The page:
GUNS N’ ROSES Guitarist BUMBLEFOOT Releases Studio Version Of ‘The Pink Panther Theme’

GUNS N’ ROSES guitarist Ron ‘Bumblefoot” Thal has released a studio recording of “The Pink Panther Theme”, as performed live during the band’s 2009-2011 tours. Featuring members of GUNS N’ ROSES, this song is the ninth in a series of singles released digitally by Thal in 2011. It will be available Friday, December 30 at Bumblefoot.com, iTunes and other digital stores.

“I never liked taking guitar solos,” says Thal. “Ya wouldn’t think so considering, but it’s true. I always cared more about a song in its entirety, the musical aspect. I’ve never been comfortable with the ‘attention’ of standing on stage alone and noodling away. Maybe it’s insecurity or lack of belief in myself, maybe it’s obstinacy and an overly idealistic stance to my own detriment about the importance of a song, maybe it’s just how I’m wired and I shouldn’t psycho-analyze. Regardless, that’s me. The ‘song’ is everything to me. I’m the anti-rockstar; I’d rather be heard than seen, I’m not about mystique or larger-than-life idol worship, although a good chunk of that philosophy goes out the window once I hit the stage and the switch is flicked. But ultimately I love music, making it, giving it, feeding souls, bringing smiles, it’s that basic.

“It was November 2009, GUNS N’ ROSES was rehearsing at the L.A. Forum for the start of the next year(s) of touring, and we were to come up with our own solo spots for the show. Richard [Fortus] had his James Bond inspired spot, DJ [Ashba] had a song he made specifically called ‘Ballad Of Death’ and I had nothing prepared, I had avoided it throughout the year, and was unwilling to bend on my anti-solo attitude. I’d spout off, ‘People didn’t come here to see me screw around, they came to hear GN’R songs… I’ll walk before doing something I don’t believe in…’ Methinks I doth protest too much. Perhaps I read too many YouTube comments.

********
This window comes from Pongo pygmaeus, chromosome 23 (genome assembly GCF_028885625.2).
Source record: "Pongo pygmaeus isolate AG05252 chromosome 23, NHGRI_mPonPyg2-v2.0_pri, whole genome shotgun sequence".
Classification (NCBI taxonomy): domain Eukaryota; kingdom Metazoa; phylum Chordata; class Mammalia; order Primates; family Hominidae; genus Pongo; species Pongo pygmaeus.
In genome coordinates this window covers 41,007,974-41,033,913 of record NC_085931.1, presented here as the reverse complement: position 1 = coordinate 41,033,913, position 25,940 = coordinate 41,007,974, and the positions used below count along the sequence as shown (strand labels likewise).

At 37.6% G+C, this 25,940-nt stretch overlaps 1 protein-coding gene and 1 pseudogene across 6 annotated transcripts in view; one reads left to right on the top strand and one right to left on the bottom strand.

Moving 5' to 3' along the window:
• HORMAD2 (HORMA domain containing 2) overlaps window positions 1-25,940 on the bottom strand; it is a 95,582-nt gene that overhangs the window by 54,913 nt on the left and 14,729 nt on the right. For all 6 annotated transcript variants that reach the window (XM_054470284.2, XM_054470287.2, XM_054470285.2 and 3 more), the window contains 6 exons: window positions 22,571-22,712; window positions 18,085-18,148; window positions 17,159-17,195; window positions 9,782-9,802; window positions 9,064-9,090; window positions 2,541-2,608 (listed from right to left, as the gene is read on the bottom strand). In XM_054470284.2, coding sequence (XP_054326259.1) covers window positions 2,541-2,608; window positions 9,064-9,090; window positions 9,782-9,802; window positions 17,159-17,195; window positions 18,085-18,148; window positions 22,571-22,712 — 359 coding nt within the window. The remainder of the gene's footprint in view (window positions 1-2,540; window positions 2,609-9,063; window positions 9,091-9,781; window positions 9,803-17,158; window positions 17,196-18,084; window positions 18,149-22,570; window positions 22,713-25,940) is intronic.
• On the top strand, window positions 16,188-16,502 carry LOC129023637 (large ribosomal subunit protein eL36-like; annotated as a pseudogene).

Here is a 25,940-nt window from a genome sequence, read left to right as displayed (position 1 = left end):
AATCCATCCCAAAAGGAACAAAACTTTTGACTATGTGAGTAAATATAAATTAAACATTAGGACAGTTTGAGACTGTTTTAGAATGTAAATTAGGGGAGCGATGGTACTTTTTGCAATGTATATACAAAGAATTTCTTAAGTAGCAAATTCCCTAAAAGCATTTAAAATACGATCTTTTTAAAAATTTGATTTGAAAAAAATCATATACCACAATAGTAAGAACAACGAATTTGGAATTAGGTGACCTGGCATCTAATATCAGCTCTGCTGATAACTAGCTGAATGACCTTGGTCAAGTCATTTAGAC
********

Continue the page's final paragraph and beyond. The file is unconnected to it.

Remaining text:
“Three days left of full-production rehearsals before we go home and our gear floats to Taipei for the start of the tour, and I give in. ‘Has anyone done a version of the Charlie Brown theme?’ I ask. ‘Pretty much every kid in GIT [guitar school]’ Fortus responds. ‘OK, how’s about the Pink Panther?’ Nope, hasn’t been done. ‘OK, Frank, gimme a ‘tsss, ts, t-tsss, ts, t-tsss’ on the cymbals, Tommy, go ‘dammmm, dommmm, dummmm’ on the octave 5th and root, Rich, gimme the…’ (Rich was already playing the part before I finished the sentence), ‘Deej, hit the heavy ‘duh-dah, duh dah!’ and we quickly threw the song together. And that was my solo for the next two years of touring. And I enjoyed it! It was a *song*, and it was fun.

“I’d finish ‘November Rain’, the lights would go down, I’d carefully climb around the piano and swerve through the oncoming flurry of crew rushing to move the piano off-stage, McBob [my tech] would be meeting me half-way with my Vigier fretted/fretless double-neck and thimble in hand [thimble goes over my picking hand fourth finger for tapping high notes on the string past the fretboard], I’d be removing the single-cutaway guitar and he’d be strapping the 30-pound behemoth over my neck, and I’d get to the front the stage as Axl would be announcing me in an ever-changing amusing fashion, ‘The one, the only…’, or some twist on my name, ‘Ron ‘Thalshank Redemption’…’

“And half the time I’d be taking a solo Axl would be telling jokes into the band’s in-ear monitors that only we hear. He’d do that to us all from time to time. So, if you ever see us bursting into a random laugh, shaking our head as we play, or looking behind us toward the side of the stage in mid-solo, that’s why.

‘The Pink Panther Theme’, written by Henry Mancini — featuring my GN’R bandmates Frank ‘Thunderchucker’ Ferrer on drums (recorded August 2011, while laying drum tracks for the debut album, ‘Rise Above’, of an artist I produced, ‘Poc’), Tommy Stinson on bass, Richard Fortus and DJ Ashba on rhythm guitars and myself on lead (recorded September 2011 between rehearsals and the start of the 2011 tour of the Americas).”

The song is available in MP3 (320kps), AAC, and higher-quality formats FLAC, MP3 HD, Apple Lossless and WAV. For guitarists, there’s a “Player Pack” that has a transcription of the entire lead guitar track as a PDF file — musical notation, TAB, fingers, picking, and helpful hints. Included with the transcription is a “Backing Track” mix and a “Boosted Lead Guitar” mix, in both WAV and MP3 formats.

The “Producer Pack” contains 48kHz/24-bit Stereo WAV files of the mix “stems” — individual files of drums, bass, rhythm and lead guitars in a bundle that you can load into your multi-track software to play with levels, make your own mixes, and hear every nuance of each instrument’s performance on its own track.

 

(Thanks: NJthrasher)

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